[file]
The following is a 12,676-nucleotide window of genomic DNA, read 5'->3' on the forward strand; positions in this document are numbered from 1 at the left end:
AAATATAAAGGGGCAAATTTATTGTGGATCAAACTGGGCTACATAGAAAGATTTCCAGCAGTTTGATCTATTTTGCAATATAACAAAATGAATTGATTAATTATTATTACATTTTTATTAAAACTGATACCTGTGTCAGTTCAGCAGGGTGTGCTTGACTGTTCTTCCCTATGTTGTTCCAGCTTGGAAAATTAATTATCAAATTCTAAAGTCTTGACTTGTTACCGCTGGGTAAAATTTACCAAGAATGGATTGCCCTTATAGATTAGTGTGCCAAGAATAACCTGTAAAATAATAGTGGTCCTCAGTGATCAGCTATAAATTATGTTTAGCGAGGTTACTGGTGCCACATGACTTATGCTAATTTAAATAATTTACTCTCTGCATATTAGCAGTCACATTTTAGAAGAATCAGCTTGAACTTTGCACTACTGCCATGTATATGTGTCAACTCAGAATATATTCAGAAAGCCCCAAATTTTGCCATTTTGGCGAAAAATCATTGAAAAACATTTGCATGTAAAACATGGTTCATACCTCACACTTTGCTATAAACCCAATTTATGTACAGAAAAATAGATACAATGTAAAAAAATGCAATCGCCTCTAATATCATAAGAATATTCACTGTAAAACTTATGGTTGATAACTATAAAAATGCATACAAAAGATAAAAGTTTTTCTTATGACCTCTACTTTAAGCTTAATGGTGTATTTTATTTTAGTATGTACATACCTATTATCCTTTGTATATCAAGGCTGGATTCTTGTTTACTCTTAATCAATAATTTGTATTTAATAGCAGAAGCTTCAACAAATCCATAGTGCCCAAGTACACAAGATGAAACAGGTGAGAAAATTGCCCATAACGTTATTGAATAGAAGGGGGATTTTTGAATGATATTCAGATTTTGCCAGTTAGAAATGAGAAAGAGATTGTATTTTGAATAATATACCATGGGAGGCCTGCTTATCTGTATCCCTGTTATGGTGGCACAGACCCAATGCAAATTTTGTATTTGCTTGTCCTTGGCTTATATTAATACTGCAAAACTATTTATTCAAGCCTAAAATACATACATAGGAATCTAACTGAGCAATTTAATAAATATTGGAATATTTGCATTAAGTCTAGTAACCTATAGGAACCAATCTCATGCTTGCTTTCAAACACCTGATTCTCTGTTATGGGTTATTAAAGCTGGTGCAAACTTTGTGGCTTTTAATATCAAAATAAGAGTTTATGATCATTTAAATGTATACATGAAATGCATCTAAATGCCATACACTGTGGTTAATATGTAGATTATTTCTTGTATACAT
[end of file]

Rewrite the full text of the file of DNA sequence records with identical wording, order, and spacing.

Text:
The following is a 12,676-nucleotide window of genomic DNA, read 5'->3' on the forward strand; positions in this document are numbered from 1 at the left end:
AAATATAAAGGGGCAAATTTATTGTGGATCAAACTGGGCTACATAGAAAGATTTCCAGCAGTTTGATCTATTTTGCAATATAACAAAATGAATTGATTAATTATTATTACATTTTTATTAAAACTGATACCTGTGTCAGTTCAGCAGGGTGTGCTTGACTGTTCTTCCCTATGTTGTTCCAGCTTGGAAAATTAATTATCAAATTCTAAAGTCTTGACTTGTTACCGCTGGGTAAAATTTACCAAGAATGGATTGCCCTTATAGATTAGTGTGCCAAGAATAACCTGTAAAATAATAGTGGTCCTCAGTGATCAGCTATAAATTATGTTTAGCGAGGTTACTGGTGCCACATGACTTATGCTAATTTAAATAATTTACTCTCTGCATATTAGCAGTCACATTTTAGAAGAATCAGCTTGAACTTTGCACTACTGCCATGTATATGTGTCAACTCAGAATATATTCAGAAAGCCCCAAATTTTGCCATTTTGGCGAAAAATCATTGAAAAACATTTGCATGTAAAACATGGTTCATACCTCACACTTTGCTATAAACCCAATTTATGTACAGAAAAATAGATACAATGTAAAAAAATGCAATCGCCTCTAATATCATAAGAATATTCACTGTAAAACTTATGGTTGATAACTATAAAAATGCATACAAAAGATAAAAGTTTTTCTTATGACCTCTACTTTAAGCTTAATGGTGTATTTTATTTTAGTATGTACATACCTATTATCCTTTGTATATCAAGGCTGGATTCTTGTTTACTCTTAATCAATAATTTGTATTTAATAGCAGAAGCTTCAACAAATCCATAGTGCCCAAGTACACAAGATGAAACAGGTGAGAAAATTGCCCATAACGTTATTGAATAGAAGGGGGATTTTTGAATGATATTCAGATTTTGCCAGTTAGAAATGAGAAAGAGATTGTATTTTGAATAATATACCATGGGAGGCCTGCTTATCTGTATCCCTGTTATGGTGGCACAGACCCAATGCAAATTTTGTATTTGCTTGTCCTTGGCTTATATTAATACTGCAAAACTATTTATTCAAGCCTAAAATACATACATAGGAATCTAACTGAGCAATTTAATAAATATTGGAATATTTGCATTAAGTCTAGTAACCTATAGGAACCAATCTCATGCTTGCTTTCAAACACCTGATTCTCTGTTATGGGTTATTAAAGCTGGTGCAAACTTTGTGGCTTTTAATATCAAAATAAGAGTTTATGATCATTTAAATGTATACATGAAATGCATCTAAATGCCATACACTGTGGTTAATATGTAGATTATTTCTTGTATACAT